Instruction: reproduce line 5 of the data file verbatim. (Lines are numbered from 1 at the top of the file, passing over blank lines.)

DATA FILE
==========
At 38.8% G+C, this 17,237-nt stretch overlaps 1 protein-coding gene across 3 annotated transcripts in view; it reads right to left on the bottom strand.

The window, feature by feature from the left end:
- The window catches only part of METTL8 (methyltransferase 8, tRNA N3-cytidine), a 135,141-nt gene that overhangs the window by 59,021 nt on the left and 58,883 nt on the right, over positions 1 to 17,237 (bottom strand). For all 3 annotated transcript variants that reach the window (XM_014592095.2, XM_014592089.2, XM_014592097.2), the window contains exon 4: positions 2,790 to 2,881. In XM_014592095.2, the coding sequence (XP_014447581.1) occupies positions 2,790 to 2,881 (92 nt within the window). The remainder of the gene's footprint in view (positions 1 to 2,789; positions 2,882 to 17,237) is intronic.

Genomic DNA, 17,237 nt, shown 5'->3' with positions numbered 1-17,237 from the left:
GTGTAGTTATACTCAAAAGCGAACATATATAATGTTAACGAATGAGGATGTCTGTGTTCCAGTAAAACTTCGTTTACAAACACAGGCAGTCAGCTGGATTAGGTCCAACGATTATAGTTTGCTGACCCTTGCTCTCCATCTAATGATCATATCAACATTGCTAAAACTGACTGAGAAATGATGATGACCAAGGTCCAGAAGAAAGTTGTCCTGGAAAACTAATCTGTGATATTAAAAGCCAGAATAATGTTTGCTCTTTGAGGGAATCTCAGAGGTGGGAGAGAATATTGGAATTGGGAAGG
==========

GTGTAGTTATACTCAAAAGCGAACATATATAATGTTAACGAATGAGGATGTCTGTGTTCCAGTAAAACTTCGTTTACAAACACAGGCAGTCAGCTGGATTAGGTCCAACGATTATAGTTTGCTGACCCTTGCTCTCCATCTAATGATCATATCAACATTGCTAAAACTGACTGAGAAATGATGATGACCAAGGTCCAGAAGAAAGTTGTCCTGGAAAACTAATCTGTGATATTAAAAGCCAGAATAATGTTTGCTCTTTGAGGGAATCTCAGAGGTGGGAGAGAATATTGGAATTGGGAAGG